ForecastAdvisor Weather Forecast Accuracy Blog
December 22, 2005
Best Places To Live If...
In August of this year, we published a fun paper called "Best Places to Live or Work If You Need to Know What the Weather Will Be Like Tomorrow." It was a serious look at how weather forecast accuracy differs depending on where you live. It's still available (for free, I might add) right here.
The paper ranked nearly 700 U.S. cities on two criteria:
- How accurate temperature weather forecasts for the city are
- How much temperatures vary day-to-day
Not included in the original paper is the following map showing graphically the results of the paper. The more blue an area is, the less predictable weather it has. The more red, the more predictable. The dots are the cities in the report.
(Click here for a larger version)
The map graphically shows that the southeast and far west are the most predictable, mainly due to the moderating effect of large bodies of water nearby. The upper plains are the least predictable, as they are often the battleground between cold air from the north and warm air from the gulf, which makes wide temperature swings common and keeps weather forecasters up at night. Dr. John W. Enz, North Dakota's state climatologist, noted that temperature variation is perhaps the most important feature of North Dakota's climate.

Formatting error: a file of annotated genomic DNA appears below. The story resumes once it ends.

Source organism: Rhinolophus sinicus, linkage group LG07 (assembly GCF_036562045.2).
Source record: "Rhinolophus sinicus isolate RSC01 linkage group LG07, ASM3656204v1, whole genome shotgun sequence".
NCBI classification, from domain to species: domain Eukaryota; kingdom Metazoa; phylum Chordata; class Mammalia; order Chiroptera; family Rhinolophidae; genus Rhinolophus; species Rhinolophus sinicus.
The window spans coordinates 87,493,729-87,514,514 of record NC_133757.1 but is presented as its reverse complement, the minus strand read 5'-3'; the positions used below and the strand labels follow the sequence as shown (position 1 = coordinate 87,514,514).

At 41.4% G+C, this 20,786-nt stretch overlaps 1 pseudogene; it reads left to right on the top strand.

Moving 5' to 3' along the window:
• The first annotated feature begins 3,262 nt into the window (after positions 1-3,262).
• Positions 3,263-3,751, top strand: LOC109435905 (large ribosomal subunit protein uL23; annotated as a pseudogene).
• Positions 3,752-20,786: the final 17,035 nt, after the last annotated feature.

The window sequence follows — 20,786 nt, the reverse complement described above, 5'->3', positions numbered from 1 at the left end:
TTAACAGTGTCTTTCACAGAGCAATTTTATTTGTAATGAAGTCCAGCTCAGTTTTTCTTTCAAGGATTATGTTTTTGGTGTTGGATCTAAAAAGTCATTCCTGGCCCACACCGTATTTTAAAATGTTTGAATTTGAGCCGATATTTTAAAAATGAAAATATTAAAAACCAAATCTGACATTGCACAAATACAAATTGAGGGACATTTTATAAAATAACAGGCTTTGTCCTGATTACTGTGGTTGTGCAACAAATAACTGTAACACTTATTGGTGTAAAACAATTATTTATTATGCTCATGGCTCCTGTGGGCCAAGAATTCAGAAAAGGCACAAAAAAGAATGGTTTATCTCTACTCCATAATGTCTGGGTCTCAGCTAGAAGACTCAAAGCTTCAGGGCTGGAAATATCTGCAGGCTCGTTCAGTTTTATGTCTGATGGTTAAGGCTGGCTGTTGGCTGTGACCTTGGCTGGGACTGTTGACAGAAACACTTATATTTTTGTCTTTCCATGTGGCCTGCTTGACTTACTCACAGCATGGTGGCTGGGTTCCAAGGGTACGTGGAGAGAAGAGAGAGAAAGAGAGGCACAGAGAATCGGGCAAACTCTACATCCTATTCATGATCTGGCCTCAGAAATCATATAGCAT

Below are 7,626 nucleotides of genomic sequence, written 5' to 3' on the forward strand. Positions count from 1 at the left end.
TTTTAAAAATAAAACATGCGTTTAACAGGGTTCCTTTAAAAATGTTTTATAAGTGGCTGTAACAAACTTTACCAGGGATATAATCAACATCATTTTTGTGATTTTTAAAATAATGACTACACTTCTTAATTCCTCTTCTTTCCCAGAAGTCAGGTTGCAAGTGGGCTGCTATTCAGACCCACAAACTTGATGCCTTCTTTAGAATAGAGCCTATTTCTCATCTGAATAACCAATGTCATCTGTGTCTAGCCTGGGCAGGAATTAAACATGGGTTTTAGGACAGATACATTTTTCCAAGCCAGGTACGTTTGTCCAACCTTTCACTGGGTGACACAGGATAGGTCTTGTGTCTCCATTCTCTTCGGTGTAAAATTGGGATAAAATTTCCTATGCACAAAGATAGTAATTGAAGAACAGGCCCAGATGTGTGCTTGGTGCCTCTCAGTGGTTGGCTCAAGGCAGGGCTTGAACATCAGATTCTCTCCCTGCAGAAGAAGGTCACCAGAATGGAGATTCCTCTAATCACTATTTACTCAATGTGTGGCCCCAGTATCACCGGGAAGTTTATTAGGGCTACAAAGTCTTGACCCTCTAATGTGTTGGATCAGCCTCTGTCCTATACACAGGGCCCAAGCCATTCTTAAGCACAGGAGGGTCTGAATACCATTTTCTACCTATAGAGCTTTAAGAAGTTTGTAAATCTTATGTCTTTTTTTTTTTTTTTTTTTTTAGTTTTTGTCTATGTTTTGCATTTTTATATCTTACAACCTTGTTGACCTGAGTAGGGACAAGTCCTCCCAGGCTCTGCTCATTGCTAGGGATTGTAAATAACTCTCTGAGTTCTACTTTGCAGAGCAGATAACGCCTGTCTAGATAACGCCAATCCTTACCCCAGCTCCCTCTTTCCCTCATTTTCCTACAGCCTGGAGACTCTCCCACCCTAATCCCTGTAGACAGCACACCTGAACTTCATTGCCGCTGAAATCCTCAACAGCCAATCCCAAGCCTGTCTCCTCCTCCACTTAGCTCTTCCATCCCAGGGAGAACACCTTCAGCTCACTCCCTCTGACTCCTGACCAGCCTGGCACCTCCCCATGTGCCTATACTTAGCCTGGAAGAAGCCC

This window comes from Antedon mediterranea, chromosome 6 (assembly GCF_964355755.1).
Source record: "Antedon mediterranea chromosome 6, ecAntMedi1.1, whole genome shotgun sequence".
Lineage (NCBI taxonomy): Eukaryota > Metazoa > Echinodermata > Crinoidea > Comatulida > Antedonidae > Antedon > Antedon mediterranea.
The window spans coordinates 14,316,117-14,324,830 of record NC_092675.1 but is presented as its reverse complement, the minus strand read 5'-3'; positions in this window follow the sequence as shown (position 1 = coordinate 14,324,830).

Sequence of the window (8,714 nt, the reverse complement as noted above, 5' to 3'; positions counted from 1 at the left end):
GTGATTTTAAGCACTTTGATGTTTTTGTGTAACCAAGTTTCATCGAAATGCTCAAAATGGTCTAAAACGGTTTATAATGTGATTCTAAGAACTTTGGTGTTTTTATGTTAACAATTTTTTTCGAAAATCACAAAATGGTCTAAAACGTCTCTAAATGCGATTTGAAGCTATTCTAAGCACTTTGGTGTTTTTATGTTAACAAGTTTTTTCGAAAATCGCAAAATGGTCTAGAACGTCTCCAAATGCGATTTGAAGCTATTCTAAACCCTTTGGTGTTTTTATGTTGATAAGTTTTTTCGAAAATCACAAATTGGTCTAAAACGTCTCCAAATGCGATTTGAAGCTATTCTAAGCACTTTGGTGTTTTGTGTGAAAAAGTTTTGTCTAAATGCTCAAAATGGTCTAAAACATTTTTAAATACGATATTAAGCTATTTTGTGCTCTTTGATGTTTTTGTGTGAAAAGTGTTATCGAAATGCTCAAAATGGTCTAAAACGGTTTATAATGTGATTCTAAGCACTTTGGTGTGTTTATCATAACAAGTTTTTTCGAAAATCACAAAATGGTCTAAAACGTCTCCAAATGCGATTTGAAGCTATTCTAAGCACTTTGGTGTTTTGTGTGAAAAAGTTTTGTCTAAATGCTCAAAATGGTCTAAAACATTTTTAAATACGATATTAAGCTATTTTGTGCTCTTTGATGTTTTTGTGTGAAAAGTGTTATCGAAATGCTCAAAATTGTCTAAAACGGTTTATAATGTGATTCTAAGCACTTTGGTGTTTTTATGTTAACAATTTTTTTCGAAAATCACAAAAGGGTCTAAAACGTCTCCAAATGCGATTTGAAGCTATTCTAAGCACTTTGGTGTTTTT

There are a few oddities. For example, notice the dot of cyan in a sea of red in southern California near the Mexican border. That's Campo, California (overall rank 416). The city ranks 126th and 196th for high and low temperature persistence (in the top third), but nearly at the bottom for high and low temperature forecasting at 682nd and 681st. It looks like both the National Weather Service and Accuweather are having a hard time forecasting for the city. However, the other forecasters including The Weather Channel, Intellicast, and CustomWeather, seem to be forecasting fine. Compare this to nearby San Diego, California, where Accuweather and the National Weather Service seem to be doing fine. San Diego is 13th and 4th for high and low temperature persistence, and 42nd and 40th for high and low temperature forecast accuracy.
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